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- 2. The Father of Indian Mathematics ‘Aryabhatta’
- 3. Kusumapura, India), astronomer and the earliest Indian mathematician whose work and history are available to modern scholars He flourished in Kusumapura—near Patalipurta (Patna), then the capital of the Gupta dynasty—where he composed at least two works, Aryabhatiya (c. 499) and the now lost Aryabhatasiddhanta. Aryabhatasiddhanta circulated mainly in the northwest of India and, through the Sāsānian dynasty (224–651) of Iran, had a profound influence on the development of Islamic astronomy. Its contents are preserved to some extent in the works of Varahamihira (flourished c. 550), Bhaskara I (flourished c. 629), Brahmagupta (598–c. 665), and others. It is one of the earliest astronomical works to assign the start of each day to midnight.
- 4. Aryabhatta made several contributions to Mathematics inventions and theories. Due to his significant contribution and achievement in mathematics, he is also called The King of Indian Mathematics. Some of the important discoveries he made in the mathematics field are: Aryabhata became famous as a mathematician and astronomer. In his only surviving work, Aryabhatiya, he covered a wide range of topics, such as extracting square roots, solving quadratic equations, The place value system and zero Trigonometry, Algebra , Aryabhata discovered an approximation of pi 62832/20000 = 3.1416 , Indeterminate equations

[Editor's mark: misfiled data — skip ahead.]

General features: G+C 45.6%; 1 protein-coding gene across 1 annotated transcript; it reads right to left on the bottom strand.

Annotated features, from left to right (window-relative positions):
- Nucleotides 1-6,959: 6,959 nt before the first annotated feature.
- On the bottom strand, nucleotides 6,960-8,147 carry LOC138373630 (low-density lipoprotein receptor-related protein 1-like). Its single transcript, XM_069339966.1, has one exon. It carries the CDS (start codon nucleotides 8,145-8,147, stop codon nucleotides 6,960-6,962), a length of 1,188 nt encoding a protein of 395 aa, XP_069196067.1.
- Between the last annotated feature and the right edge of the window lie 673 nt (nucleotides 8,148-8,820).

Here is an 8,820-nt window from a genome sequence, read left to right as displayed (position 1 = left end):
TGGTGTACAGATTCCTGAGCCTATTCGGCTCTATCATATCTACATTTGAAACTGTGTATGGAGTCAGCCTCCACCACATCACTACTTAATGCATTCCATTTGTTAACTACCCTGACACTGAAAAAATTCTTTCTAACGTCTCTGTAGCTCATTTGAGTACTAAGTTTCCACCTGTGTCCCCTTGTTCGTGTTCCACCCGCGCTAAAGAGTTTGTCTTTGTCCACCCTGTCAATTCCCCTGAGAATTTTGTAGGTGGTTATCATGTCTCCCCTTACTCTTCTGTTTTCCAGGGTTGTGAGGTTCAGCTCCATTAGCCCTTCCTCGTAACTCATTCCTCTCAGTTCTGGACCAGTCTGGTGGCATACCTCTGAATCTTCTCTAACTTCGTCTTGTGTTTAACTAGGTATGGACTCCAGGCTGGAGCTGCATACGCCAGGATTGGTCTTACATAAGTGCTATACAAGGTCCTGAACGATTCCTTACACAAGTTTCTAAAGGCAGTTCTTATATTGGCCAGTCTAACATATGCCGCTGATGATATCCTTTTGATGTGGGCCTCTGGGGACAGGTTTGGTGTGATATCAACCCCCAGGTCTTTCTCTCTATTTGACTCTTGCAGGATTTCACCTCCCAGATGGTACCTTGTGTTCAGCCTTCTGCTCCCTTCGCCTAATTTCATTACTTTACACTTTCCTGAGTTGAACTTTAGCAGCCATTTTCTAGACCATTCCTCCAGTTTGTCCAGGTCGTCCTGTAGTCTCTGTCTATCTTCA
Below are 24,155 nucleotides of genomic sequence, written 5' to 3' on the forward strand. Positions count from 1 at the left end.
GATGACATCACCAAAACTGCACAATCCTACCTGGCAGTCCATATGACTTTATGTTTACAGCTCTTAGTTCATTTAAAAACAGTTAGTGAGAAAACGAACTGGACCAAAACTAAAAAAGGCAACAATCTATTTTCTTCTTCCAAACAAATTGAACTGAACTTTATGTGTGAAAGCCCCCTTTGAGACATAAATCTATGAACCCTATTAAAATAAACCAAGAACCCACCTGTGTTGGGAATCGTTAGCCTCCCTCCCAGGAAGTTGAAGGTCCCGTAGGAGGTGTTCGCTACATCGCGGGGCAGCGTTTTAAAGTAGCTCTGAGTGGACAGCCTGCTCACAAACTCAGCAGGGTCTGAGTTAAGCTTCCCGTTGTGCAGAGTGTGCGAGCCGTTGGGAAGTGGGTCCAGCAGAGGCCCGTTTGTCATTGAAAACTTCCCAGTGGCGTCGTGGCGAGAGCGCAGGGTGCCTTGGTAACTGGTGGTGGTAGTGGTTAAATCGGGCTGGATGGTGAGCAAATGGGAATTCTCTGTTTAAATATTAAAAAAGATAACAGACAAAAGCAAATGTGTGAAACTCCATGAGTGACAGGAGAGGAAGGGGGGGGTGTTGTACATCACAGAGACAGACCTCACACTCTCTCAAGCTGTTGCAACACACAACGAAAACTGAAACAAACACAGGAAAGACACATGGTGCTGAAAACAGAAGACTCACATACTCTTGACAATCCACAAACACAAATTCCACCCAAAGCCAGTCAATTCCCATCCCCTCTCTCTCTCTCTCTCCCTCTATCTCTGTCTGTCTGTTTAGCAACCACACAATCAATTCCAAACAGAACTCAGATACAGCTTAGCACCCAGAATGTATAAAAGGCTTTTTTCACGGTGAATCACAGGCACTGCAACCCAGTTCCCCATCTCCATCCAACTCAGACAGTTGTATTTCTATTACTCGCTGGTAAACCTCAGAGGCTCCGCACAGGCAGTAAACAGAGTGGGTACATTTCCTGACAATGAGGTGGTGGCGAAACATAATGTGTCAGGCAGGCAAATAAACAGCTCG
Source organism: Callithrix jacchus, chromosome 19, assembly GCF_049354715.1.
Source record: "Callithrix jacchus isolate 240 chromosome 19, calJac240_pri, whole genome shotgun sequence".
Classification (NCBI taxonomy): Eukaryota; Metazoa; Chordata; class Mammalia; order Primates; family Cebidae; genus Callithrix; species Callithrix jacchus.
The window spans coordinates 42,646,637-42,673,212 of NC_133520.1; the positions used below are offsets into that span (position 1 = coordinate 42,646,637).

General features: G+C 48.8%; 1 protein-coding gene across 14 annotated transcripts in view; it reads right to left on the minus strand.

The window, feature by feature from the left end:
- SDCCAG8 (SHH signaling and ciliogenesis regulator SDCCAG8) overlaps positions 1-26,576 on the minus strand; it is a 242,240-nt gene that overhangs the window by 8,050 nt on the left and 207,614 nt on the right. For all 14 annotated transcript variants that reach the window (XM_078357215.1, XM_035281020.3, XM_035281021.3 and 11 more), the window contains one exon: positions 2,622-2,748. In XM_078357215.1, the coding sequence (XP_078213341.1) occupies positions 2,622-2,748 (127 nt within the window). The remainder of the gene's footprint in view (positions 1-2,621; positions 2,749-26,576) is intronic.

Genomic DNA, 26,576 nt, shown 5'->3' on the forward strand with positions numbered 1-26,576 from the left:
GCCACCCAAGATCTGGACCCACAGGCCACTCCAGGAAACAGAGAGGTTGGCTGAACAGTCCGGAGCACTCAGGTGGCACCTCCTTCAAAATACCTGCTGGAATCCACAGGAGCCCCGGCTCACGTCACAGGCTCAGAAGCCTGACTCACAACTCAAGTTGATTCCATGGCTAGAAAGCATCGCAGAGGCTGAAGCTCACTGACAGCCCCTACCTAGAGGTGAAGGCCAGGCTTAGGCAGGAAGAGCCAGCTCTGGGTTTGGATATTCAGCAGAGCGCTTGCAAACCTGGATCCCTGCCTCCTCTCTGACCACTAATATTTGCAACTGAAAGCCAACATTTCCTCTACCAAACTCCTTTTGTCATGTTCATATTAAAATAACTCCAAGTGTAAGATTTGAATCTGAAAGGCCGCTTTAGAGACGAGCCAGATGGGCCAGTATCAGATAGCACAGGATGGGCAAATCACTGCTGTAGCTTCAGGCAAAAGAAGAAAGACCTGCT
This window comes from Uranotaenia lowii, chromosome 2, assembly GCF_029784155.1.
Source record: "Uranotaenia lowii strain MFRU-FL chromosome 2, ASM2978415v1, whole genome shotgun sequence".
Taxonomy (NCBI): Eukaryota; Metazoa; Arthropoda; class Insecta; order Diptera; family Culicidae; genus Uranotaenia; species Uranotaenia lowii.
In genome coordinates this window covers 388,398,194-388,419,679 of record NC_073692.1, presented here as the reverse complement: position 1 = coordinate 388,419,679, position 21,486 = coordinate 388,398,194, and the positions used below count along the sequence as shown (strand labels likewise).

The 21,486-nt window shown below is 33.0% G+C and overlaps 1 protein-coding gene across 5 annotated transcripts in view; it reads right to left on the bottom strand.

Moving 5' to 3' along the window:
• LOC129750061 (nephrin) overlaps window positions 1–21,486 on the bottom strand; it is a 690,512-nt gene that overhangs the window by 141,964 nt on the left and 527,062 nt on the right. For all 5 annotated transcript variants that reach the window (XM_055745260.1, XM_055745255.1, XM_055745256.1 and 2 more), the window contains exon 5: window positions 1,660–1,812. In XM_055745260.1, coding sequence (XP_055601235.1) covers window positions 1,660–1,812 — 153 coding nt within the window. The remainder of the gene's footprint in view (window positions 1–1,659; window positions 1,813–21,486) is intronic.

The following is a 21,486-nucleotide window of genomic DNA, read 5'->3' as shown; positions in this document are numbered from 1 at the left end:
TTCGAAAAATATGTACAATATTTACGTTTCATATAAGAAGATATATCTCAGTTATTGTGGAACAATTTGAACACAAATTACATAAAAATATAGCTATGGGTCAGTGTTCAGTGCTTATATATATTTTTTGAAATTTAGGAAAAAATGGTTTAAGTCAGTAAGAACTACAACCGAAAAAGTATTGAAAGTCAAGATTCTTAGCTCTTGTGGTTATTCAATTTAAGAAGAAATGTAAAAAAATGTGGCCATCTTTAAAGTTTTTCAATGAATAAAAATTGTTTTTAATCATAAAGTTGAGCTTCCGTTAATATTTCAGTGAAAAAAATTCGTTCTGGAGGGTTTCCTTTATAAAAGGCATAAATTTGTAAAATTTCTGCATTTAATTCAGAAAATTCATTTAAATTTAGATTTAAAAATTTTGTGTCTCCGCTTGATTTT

- 5. Aryabhatta died in 550 CE in Patliputra only. The contributions made by Aryabhatta are still used in today’s times. Go through Aryabhatta’s work that is still practised. Aryabhata’s astronomical calculating methods are used in the Islamic world to calculate dates for calendars.Trigonometric tables are used to compute numerous Arabic astronomy tables. Aryabhatta’s definitions of cosine, sine, versine and inverse sine impacted the development of trigonometry mathematics. Moreover, he was also the first to give sine and versine (1 cos x) tables in 3.75° intervals from 0° to 90°, with 4 decimal places of precision. The contemporary terms ‘sine’ and ‘cosine’ are mistranslations of Aryabhata’s phrases jy and koji.
- 6. The well-known mathematician of ancient India, Aryabhatta, has received several honours from the government of India like: To honour such great Indian mathematicians, the Bihar Government created Aryabhatta Knowledge University (AKU) in Patna to develop and manage educational infrastructure linked to leadership, medical, technical, and associated professional education. Bihar State University Act of 2008 governs the AKU university. Moreover, the government of India names India’s first satellite (Aryabhata and the lunar crater Aryabhata) after Aryabhatta to embrace his contribution to astronomy and mathematics.The Aryabhata satellite appears on the backside of the Indian two-rupee note.
- 7. Aryabhatta’s contributions to mathematics and astronomy were phenomenal and influential. The discoveries and inventions made by the Aryabhatta turned out to be helpful in the science and mathematics fields. Aryabhatta’s contributions to mathematics like trigonometry, pi, place value system, etc. solve significant problems and are still practised and taught in schools and colleges. His contribution to astronomy brought major changes in the scientific sector, which led scientists and astronauts to achieve new milestones in astronomy.
- 8. About ‘Bhaskara II ’